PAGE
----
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29 October 2014

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You are in: Norfolk > Nature & Science > Whitlingham History Walk > Stage 6
Picture: Lime kiln
Lime kiln

To reach this point on the history walk you will have come down a flight of small steps in the woodland floor and turned right.

This lime kiln is thought to be the best preserved of its kind left in Norfolk and is the perfect place for bats to hibernate during the winter months.

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You have now reached stop number six on the history tour of Whitlingham Country Park.

The entire landscape has been shaped by centuries of human activity, with most of the 24 hectares of Whitlingham Woods having been sculpted into a series of valleys and pits by the chalk and flint workings.

The lime kiln here is one of the best examples remaining in Norfolk.

Picture: View inside the lime kiln
Looking inside the lime kiln. Our video camera shows much more than can be seen by the naked eye

If you were standing on the site about 120 years ago the valley sides would have been gleaming with white chalk and the smell of acrid fumes from the lime kiln would have filled the air.

The lime from this pit would have been taken to the riverside, drawn by ponies, along a tramway. From here it would have been transported by wherry along the River Yare to the cement works at Berney Arms and Burgh Castle.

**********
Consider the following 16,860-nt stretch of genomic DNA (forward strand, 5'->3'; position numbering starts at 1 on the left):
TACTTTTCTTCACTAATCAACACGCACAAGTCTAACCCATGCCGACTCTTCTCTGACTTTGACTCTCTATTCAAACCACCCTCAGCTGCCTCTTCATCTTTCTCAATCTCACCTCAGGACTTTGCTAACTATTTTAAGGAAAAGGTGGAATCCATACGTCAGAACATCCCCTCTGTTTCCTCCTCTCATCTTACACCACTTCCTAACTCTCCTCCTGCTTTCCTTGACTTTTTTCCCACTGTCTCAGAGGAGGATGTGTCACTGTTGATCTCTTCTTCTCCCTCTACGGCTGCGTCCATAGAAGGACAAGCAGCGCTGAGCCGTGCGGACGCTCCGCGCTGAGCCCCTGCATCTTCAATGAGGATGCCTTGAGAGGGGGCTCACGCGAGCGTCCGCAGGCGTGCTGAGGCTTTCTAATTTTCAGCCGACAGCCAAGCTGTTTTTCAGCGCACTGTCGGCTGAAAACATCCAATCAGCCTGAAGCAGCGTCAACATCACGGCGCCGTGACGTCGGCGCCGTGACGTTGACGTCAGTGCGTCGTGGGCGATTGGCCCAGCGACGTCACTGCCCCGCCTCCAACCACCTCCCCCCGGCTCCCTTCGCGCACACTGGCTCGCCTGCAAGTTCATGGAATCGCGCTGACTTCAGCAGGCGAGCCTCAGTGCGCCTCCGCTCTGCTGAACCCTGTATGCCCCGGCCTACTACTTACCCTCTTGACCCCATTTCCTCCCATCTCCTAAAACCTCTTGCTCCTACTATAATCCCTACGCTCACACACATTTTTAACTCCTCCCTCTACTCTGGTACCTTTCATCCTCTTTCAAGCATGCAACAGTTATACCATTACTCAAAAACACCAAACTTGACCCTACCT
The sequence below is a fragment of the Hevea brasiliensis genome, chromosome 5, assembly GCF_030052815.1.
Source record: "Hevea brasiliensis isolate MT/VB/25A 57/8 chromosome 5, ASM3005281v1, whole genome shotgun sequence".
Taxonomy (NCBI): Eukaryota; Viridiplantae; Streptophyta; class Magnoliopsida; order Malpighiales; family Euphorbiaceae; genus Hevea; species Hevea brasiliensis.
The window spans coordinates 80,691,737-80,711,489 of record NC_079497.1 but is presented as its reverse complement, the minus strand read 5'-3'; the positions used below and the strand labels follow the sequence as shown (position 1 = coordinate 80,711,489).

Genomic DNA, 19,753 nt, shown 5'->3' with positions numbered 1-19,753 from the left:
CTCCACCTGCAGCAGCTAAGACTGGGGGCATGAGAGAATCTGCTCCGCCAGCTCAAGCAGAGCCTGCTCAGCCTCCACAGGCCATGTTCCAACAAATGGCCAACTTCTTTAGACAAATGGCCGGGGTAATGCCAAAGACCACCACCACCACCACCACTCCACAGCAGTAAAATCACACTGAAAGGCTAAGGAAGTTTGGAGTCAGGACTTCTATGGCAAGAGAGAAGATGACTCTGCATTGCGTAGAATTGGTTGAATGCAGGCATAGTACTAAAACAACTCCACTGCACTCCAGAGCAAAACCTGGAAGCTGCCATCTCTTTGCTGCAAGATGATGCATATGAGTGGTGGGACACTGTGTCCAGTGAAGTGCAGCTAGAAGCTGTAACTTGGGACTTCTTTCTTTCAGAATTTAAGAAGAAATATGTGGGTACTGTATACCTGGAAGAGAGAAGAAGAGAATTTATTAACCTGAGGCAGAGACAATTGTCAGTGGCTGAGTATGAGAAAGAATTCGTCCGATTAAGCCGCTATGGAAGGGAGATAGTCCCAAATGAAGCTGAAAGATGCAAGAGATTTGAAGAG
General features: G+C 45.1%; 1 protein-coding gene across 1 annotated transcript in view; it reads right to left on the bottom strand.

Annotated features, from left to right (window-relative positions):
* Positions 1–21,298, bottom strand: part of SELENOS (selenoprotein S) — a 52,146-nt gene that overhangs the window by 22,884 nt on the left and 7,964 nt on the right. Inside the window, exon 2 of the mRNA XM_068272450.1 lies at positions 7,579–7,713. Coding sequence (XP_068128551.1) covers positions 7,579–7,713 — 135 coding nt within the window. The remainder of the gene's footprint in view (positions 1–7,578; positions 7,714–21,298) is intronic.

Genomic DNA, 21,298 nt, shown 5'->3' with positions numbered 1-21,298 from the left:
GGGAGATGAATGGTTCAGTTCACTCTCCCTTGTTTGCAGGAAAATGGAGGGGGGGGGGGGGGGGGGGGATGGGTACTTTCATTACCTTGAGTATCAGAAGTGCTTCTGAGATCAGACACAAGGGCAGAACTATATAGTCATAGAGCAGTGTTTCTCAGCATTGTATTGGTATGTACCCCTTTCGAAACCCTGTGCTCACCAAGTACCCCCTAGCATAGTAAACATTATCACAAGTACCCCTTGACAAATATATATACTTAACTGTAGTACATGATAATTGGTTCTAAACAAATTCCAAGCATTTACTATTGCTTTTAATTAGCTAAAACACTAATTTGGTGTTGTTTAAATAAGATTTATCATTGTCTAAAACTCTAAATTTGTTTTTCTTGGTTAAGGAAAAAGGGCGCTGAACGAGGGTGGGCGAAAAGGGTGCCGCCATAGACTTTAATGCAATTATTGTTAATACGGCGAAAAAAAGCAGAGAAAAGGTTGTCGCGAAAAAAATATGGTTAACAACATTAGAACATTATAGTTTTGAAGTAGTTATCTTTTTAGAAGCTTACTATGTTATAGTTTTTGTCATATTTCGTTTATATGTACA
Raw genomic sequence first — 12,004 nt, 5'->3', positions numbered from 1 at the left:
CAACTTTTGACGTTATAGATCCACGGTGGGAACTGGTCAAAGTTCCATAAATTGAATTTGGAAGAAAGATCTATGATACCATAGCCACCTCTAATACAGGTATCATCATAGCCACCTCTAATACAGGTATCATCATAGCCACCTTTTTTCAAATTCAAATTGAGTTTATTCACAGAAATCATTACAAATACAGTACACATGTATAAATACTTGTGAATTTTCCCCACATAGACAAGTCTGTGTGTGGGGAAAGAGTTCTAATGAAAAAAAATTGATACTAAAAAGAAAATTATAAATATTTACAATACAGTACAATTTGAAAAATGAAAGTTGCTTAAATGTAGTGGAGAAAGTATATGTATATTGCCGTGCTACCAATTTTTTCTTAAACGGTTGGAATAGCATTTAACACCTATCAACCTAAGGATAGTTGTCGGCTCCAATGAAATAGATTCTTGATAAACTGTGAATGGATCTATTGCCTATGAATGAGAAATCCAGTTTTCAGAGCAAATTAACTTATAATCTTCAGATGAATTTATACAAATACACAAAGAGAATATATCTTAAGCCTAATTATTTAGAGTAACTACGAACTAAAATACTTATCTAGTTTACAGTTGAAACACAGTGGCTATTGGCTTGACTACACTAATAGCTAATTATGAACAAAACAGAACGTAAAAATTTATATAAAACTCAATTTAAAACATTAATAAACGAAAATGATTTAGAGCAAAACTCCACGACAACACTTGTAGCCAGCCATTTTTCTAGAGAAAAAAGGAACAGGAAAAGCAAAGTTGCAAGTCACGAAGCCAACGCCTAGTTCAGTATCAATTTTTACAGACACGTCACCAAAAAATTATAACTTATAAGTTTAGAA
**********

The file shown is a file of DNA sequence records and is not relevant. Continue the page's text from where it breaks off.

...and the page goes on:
The kiln itself is built in a style unique to East Anglia. Lime was important to the local economy for improving farmland and the sale of lime mortar.

Local wildlife

More than a century later, the kiln still has an important role - providing a safe haven for hibernating and roosting bats.

This hibernaculum is the perfect home for Daubenton, Natterers and Brown Long-eared bats, just three of the 17 species of bats to be found in the UK.

Bats (order chiroptera) are the only mammals capable of true flight and feed on many food sources including insects, small mammals, fish and reptiles. The best time to look out for them is around sunset between May to October as they hibernate in winter when food is scarce.

The high concentration of chalky soil might also account for the large numbers of snails in the area surround the lime kiln as it's believed that snails prefer calcium rich and non-acidic soils, such as that found in many parts of Whitlingham Woods.

Having viewed the lime kiln, walk back the way you came. Don't go back up the steps, but go through the kissing-gate at the end, cross the road, turn left and walk back along the river.

After walking past the wooden sculpture in the small picnic area, go back across the road and into the car park on your left.


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